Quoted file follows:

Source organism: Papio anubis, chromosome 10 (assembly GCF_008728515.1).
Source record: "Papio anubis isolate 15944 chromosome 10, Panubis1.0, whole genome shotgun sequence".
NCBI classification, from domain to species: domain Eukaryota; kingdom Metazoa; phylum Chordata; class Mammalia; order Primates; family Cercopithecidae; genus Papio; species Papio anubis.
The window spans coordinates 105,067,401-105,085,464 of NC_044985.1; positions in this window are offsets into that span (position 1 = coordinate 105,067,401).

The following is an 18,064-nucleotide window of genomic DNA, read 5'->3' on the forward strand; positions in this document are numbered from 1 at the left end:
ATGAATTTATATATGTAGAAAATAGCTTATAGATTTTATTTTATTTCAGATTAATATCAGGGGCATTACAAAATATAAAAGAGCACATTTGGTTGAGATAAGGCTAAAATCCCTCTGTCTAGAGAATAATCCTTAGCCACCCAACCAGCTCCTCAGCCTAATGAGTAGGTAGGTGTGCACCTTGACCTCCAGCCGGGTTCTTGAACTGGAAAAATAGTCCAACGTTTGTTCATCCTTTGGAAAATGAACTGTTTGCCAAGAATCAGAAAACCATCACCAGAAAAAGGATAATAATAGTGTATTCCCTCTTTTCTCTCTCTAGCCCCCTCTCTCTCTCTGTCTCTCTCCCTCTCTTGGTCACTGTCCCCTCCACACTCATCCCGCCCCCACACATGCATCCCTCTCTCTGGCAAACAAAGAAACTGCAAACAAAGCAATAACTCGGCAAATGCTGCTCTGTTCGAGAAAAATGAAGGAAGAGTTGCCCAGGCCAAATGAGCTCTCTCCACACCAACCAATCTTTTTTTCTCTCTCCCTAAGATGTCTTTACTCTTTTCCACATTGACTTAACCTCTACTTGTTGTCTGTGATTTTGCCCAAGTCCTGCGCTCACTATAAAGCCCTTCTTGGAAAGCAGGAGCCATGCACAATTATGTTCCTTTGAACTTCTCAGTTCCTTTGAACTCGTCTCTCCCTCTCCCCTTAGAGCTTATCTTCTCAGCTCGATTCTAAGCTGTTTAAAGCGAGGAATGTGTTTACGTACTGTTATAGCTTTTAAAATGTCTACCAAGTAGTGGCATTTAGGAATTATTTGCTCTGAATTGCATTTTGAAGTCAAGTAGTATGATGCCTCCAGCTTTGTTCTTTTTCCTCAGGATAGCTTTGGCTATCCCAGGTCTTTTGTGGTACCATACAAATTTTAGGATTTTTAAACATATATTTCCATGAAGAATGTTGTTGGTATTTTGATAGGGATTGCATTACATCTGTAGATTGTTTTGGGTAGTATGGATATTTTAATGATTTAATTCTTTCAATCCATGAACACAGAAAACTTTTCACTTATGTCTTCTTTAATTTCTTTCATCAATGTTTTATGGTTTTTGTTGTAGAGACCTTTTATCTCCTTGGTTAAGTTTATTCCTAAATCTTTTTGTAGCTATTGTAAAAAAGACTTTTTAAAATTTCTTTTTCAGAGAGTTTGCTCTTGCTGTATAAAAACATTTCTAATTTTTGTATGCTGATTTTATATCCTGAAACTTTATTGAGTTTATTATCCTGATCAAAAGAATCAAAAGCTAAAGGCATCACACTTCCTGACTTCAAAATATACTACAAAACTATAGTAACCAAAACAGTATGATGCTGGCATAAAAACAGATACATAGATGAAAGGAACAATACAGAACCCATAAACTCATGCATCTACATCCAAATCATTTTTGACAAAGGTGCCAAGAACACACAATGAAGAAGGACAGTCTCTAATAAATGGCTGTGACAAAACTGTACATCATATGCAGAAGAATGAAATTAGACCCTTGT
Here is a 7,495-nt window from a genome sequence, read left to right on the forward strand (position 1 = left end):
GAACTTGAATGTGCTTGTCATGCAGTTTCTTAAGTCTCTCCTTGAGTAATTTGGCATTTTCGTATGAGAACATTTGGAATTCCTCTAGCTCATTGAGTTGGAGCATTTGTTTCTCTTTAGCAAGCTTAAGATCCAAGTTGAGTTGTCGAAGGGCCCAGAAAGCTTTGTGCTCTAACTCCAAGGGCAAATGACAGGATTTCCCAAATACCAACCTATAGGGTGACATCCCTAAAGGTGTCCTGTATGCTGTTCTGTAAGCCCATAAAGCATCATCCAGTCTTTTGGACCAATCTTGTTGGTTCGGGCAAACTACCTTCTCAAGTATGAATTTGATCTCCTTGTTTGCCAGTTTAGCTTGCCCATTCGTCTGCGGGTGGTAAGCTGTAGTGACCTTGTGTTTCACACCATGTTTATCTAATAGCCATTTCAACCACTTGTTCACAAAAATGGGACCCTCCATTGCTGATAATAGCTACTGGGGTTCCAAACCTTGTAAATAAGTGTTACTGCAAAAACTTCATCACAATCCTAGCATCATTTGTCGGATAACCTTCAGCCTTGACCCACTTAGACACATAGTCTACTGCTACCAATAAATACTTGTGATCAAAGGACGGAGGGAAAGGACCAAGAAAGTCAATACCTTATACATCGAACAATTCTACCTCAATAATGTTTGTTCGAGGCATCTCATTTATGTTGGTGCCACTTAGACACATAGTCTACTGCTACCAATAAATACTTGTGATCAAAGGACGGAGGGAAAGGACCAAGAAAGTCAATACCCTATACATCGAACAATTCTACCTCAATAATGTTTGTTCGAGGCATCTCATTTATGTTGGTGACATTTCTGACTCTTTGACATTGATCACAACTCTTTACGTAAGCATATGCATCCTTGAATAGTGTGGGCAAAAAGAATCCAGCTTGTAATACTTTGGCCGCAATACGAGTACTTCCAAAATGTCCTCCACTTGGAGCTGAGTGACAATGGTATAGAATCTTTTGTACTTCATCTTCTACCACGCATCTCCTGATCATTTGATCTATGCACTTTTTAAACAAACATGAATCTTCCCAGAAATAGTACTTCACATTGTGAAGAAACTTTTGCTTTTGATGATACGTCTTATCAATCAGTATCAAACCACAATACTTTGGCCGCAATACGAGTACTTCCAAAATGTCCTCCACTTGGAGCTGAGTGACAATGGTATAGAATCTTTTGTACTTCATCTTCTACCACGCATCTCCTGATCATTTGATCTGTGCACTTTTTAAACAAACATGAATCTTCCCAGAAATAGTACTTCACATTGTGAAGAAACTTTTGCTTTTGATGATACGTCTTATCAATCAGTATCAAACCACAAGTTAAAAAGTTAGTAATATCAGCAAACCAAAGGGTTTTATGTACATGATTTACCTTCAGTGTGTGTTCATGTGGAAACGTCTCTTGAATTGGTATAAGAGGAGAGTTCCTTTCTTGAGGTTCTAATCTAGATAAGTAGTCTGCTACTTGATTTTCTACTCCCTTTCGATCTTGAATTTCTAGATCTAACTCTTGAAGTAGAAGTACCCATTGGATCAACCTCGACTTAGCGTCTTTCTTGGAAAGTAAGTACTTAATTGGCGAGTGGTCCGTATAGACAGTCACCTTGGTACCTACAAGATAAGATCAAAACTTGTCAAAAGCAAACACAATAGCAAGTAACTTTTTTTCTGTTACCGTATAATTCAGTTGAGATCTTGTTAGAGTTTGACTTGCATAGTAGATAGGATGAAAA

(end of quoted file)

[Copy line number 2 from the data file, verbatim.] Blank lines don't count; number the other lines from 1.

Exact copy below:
Source record: "Papio anubis isolate 15944 chromosome 10, Panubis1.0, whole genome shotgun sequence".